Commenting on the recent publication of the government's estimates of fraud and error levels in the benefit system in 2018-19, Duncan Simpson, Research Director of the TaxPayers' Alliance said:
With budgets tight and people working hard to make ends meet, government losing £3 billion of our money through overpayments of benefits is a real slap in the face for taxpayers.
The principle behind Universal Credit makes sense: it simplifies the welfare system and can eventually limit these kind of errors. But with overpayments increasing for the fourth year in a row, DWP needs to get a grip and stop this happening again.
This could have paid for:
- A £500 increase in the personal allowance in 2020-21 to £13,000, or
- A 2 percentage point cut in class 4 national insurance main rates for the self-employed, lasting 3 years
The Department for Work and Pensions data shows:
- 2.2 per cent of total benefit expenditure was overpaid due to fraud and error
- The estimated value of overpayments was £4.1 billion
- The net government loss, after recoveries, was £3.0 billion, or 1.6 per cent of benefit expenditure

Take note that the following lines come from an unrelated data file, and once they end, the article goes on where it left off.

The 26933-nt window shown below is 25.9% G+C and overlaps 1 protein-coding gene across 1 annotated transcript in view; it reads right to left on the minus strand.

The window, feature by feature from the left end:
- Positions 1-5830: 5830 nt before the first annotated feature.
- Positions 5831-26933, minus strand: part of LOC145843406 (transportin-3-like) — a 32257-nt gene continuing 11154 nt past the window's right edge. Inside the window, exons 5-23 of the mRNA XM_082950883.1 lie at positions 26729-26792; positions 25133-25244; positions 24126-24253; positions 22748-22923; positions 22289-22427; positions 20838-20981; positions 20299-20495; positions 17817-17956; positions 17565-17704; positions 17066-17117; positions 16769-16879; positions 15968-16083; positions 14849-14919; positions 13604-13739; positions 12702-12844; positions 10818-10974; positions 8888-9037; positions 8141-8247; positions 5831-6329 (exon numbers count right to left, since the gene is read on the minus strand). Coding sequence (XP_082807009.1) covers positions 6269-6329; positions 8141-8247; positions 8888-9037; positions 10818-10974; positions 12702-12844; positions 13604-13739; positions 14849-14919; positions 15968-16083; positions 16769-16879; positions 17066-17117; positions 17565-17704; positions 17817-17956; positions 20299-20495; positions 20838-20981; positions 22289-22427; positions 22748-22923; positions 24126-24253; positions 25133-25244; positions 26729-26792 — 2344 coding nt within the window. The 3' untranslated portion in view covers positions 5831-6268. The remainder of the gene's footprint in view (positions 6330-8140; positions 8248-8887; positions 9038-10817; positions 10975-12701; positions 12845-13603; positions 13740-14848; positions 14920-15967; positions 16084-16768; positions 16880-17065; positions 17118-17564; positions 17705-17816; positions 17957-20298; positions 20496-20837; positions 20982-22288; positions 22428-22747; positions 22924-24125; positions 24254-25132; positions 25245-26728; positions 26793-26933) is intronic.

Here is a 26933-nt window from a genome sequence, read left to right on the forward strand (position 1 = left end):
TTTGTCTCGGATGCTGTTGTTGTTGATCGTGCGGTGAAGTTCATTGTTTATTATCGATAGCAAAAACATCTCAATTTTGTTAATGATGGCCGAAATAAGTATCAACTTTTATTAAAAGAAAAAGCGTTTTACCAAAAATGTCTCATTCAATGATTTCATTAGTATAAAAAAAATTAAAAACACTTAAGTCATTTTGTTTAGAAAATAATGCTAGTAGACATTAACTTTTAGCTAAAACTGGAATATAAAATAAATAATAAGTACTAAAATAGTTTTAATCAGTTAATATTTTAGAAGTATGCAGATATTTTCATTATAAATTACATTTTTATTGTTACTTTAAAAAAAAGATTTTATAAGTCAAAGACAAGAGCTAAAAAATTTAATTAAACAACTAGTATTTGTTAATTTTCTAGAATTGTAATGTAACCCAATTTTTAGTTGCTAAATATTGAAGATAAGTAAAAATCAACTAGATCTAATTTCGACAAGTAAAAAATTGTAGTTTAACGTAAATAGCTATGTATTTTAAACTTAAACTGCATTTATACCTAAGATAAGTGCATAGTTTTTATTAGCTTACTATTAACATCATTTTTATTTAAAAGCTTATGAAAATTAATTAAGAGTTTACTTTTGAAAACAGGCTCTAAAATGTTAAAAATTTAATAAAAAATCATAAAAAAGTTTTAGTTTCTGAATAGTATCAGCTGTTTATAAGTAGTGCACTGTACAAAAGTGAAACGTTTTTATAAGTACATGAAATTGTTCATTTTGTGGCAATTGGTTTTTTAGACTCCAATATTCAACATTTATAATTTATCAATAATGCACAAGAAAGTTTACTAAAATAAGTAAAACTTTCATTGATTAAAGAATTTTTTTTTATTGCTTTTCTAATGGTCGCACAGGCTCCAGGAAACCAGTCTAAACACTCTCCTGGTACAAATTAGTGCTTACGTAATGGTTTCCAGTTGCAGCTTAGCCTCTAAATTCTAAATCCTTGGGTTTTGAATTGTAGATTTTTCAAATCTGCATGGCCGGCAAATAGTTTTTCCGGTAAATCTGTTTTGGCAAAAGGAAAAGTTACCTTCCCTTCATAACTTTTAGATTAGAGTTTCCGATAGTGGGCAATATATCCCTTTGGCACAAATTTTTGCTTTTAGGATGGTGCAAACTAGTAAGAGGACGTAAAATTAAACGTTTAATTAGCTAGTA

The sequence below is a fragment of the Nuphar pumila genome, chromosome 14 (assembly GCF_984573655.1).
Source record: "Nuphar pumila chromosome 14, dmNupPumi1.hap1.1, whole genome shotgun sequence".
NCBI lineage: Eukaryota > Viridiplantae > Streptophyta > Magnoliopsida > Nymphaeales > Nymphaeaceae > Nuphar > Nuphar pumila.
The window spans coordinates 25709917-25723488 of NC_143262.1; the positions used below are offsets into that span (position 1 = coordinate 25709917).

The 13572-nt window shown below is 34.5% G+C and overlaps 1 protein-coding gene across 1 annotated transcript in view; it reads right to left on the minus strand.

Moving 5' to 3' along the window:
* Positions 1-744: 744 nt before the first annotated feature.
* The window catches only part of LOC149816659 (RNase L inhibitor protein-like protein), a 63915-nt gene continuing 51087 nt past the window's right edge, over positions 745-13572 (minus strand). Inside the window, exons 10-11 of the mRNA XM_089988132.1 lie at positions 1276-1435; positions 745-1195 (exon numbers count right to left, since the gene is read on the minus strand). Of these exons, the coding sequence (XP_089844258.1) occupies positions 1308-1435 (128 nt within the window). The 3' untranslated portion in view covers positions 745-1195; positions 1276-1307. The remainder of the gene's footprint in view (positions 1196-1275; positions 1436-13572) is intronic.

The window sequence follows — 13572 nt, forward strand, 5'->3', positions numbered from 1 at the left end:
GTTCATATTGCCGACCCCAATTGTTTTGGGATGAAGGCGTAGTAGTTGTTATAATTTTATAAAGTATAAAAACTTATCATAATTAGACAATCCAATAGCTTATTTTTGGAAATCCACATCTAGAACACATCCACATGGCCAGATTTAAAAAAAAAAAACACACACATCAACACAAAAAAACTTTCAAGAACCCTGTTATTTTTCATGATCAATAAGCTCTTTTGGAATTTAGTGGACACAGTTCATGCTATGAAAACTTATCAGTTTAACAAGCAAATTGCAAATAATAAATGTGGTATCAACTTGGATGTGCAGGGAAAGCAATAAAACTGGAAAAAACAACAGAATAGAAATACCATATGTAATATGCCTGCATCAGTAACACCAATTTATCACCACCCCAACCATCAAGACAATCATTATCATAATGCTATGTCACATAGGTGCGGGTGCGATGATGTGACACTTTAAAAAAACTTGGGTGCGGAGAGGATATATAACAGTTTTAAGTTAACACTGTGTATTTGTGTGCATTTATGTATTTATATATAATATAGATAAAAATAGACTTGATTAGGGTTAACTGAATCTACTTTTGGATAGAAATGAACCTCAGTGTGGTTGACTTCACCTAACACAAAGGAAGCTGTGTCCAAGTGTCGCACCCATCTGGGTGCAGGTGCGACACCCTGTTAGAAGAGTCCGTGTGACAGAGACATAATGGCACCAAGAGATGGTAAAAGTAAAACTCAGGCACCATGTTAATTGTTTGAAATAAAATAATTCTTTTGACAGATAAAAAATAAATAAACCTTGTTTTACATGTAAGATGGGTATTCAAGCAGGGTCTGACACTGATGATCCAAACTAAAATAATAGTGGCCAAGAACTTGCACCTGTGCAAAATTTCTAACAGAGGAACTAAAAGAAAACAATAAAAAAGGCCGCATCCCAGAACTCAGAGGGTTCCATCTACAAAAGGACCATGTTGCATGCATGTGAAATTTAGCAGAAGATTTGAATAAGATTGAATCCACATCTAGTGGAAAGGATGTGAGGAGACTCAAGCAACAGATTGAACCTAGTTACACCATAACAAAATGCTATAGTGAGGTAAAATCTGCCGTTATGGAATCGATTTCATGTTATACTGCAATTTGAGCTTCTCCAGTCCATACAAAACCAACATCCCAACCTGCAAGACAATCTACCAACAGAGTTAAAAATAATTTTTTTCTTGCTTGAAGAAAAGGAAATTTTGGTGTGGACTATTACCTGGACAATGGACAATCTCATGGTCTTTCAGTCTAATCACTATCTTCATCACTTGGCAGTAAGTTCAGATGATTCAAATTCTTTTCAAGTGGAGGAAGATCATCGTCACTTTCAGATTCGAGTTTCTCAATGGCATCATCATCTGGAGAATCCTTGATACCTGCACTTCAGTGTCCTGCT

- 1.1 per cent of total benefit expenditure (or £2.0 billion) was underpaid due to fraud and error
TPA spokesmen are available for live and pre-recorded broadcast interviews via 07795 084 113 (no texts)
Campaign Manager, TaxPayers' Alliance
24-hour media hotline: 07795 084 113 (no texts)
Notes to editors:
- Founded in 2004 by Matthew Elliott and Andrew Allum, and now with 80,000 supporters, the TaxPayers’ Alliance (TPA) fights to reform taxes, reduce spending and protect taxpayers. Find out more about the TaxPayers' Alliance at www.taxpayersalliance.com.
- TaxPayers' Alliance's advisory council.
Personal allowance and National Insurance calculations are derived from HMRC's Direct effects of illustrative tax changes.